28 Developing an Updated PMP Estimate within an Orographic Region: Ball Mountain Dam

Monday, 23 January 2017
4E (Washington State Convention Center )
Charles D. McWilliams, U.S. Army Corps of Engineers, Omaha, NE

Handout (1.9 MB)

The PMP estimates for Ball Mountain Dam, with a drainage area of approximately 170 mi2, were updated using a site-specific method as outlined in the NOAA HMRs and the WMO Manual on Estimation of PMP.  Quantifying the PMP estimates for this watershed was vital in order to conduct hydrologic modeling of the Probable Maximum Flood (PMF) as part of a dam safety analysis.  Since Ball Mountain Dam resides in the "stippled region" illustrated in HMR 51 (Probable Maximum Precipitation Estimates, United States East of the 105th Meridian), a more detailed analysis was required than the steps described in HMR 52 (Application of Probable Maximum Precipitation Estimates - United States East of the 105th Meridian).  This study incorporated an analysis of the effect of local topography on precipitation patterns as well as the inclusion of extreme storms that have impacted the region since the publication of HMR 51.

PMP studies have been performed throughout the United States as well as in other countries for decades in an attempt to estimate the greatest amount of precipitation that can be expected in any specified location for a defined period of time.  The National Weather Service defines PMP as “theoretically the greatest depth of precipitation for a given duration that is physically possible over a given size storm area at a particular geographic location at a certain time of the year.”  For some geographic locations, it is best to use an “all season” PMP which applies to any month and not just the “warm season”.  Therefore, this study was based on the greatest PMP value year-round rather than in any specific season with appropriate “seasonal adjustments” as calculated using previous HMR guidance.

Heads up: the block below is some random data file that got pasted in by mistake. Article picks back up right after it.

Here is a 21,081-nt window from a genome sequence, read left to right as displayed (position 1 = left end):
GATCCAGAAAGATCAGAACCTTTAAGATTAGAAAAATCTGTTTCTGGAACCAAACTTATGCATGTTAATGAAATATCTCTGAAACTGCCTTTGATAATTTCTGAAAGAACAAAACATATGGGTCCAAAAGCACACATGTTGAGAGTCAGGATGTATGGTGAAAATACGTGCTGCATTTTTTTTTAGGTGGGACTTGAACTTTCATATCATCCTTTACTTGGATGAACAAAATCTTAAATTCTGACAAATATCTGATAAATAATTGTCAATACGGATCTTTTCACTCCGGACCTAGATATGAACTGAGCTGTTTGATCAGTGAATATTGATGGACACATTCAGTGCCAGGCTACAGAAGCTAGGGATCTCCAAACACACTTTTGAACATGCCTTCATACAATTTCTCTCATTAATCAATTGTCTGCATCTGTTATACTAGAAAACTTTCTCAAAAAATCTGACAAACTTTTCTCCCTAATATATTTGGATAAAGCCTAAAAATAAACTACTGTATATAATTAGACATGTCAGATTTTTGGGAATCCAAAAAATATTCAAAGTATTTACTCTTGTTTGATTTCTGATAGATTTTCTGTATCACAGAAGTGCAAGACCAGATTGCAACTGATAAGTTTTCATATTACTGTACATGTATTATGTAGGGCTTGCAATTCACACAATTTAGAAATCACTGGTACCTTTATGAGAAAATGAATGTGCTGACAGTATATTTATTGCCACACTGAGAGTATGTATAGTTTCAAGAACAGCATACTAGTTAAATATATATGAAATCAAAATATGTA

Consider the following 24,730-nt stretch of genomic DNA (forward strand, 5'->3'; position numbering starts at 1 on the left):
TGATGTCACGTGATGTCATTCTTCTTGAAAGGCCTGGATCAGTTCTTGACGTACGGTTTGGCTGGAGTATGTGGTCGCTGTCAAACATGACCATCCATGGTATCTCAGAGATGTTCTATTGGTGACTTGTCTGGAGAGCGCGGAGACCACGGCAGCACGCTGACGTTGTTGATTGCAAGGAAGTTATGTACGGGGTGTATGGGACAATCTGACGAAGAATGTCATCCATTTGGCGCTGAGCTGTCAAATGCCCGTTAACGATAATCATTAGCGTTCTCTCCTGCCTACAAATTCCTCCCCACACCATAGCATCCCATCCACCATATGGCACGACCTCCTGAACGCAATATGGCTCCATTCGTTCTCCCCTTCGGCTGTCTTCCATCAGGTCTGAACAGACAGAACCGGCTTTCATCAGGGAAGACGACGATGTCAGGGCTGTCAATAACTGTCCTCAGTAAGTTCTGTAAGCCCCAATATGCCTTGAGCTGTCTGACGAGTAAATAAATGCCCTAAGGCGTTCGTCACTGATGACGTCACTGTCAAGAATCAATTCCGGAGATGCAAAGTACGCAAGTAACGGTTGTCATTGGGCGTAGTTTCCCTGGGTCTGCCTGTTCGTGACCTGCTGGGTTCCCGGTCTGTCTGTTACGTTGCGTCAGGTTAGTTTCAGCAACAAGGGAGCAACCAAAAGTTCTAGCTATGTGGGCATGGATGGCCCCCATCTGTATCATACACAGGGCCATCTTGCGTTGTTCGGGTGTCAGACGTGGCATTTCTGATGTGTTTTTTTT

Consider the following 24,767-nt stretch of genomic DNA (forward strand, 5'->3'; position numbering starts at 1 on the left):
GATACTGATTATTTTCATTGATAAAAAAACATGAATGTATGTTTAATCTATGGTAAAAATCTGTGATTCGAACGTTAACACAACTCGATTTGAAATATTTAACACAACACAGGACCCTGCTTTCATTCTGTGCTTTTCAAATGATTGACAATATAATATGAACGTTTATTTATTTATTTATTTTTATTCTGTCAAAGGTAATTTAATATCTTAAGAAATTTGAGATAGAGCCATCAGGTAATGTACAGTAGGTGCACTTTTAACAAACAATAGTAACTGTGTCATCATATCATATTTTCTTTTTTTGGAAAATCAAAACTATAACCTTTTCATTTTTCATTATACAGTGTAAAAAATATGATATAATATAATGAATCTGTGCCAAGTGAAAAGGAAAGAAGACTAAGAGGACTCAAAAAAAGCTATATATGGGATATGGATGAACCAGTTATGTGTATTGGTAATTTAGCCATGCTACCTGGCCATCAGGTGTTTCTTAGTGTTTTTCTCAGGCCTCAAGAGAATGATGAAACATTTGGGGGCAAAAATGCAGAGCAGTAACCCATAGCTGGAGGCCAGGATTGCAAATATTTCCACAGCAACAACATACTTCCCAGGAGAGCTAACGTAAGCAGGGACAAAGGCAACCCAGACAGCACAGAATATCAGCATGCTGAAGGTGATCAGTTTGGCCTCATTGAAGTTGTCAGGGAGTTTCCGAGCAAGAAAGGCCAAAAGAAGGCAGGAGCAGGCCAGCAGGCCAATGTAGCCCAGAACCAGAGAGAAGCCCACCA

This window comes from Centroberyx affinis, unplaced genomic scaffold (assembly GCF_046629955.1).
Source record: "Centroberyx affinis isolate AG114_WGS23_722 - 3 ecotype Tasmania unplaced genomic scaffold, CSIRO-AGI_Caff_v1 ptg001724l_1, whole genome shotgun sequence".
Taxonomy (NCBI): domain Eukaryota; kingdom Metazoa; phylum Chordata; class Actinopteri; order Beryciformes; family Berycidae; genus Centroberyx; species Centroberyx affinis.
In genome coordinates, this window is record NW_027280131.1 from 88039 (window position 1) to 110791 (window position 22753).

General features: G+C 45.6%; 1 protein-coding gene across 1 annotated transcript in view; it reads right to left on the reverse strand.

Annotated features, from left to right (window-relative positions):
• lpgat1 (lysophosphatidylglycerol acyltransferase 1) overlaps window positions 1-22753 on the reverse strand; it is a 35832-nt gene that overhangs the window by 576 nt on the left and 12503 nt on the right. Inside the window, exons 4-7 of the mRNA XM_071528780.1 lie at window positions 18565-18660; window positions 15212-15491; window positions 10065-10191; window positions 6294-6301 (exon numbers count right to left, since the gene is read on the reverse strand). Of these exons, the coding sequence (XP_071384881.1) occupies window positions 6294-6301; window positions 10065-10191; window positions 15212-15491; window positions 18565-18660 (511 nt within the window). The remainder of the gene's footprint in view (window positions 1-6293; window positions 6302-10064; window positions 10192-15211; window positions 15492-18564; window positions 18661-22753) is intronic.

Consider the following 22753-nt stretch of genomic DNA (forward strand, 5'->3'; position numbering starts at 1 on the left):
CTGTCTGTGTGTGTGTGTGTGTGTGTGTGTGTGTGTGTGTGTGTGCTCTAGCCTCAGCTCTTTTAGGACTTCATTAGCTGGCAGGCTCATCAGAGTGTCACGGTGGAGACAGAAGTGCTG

The initial steps required to develop the PMP for the Ball Mountain watershed were consistent with those in both orographic and non-orographic region.  Specifically, extreme storms that were determined to be transpositional to the region were maximized and given both horizontal and vertical transposition adjustment factors.  Each of these steps relied upon the use of dew point climatology as a proxy for moisture (or precipitable water) availability.  The topographic effects, however, necessitated the use of several additional reports as guidance to quantify the impact of orographic enhancement of extreme rainfall events for the study.

By implementing the techniques outlined in NOAA Technical Memorandum NWS HYDRO 41 (Probable Maximum Precipitation Estimates for the Drainage Above Dewey Dam, Johns Creek, Kentucky), HMR 55A (Probable Maximum Precipitation Estimates – United States Between the Continental Divide and the 103rd Meridian), and HMR 59 (Probable Maximum Precipitation for California), the orographic component of PMP for the region was calculated and a basin-specific estimate of PMP was determined.  These steps revolved around the development of a K-factor (orographic enhancement factor) specific to the Ball Mountain watershed.  The K-factor calculation relied upon a combination of historical storm intensity observations (M-factor) and a ratio of precipitation frequency depths in the orographic and non-orographic region surrounding the basin (T/C ratio).

Depth-Area-Duration (DAD) data from all transposed extreme storms were adjusted based upon the storm maximization factor, horizontal and vertical transposition adjustment factors, and orographic enhancement factor, combined into a single plot, and enveloped to ensure conservatism in the final depths both spatially and temporally.  These site specific PMP depths were then placed into the HMR 52 program to create the Probable Maximum Storm (PMS) for the Ball Mountain watershed.

The results of a 72-hour PMP depth of 21.15” was a 13.9% reduction from the 24.57” calculated in the 1990 Ball Mountain Lake Spillway Design Flood Review, which relied on the generalized PMP estimates from HMR 51.  Somewhat surprisingly, the 60-hour PMP depth of 20.52” was a reduction of only 0.4% from HMR 33.  A detailed analysis of the change in PMP depths identified the unintended implicit transposition of the extreme storm at Smethport, Pennsylvania in June 1942 as the likely cause of an over-estimation of PMP depths for southern Vermont in HMR 51.

This study was executed using programs such as Microsoft Excel and ESRI ArcGIS to make a variety of computations.  Ongoing development of the HEC-MetVue (Meteorological Visualization Utility Engine) program as well as the enhancement of an Extreme Storm database by USACE has the potential to dramatically decrease the time and effort required to execute similar studies in the future.

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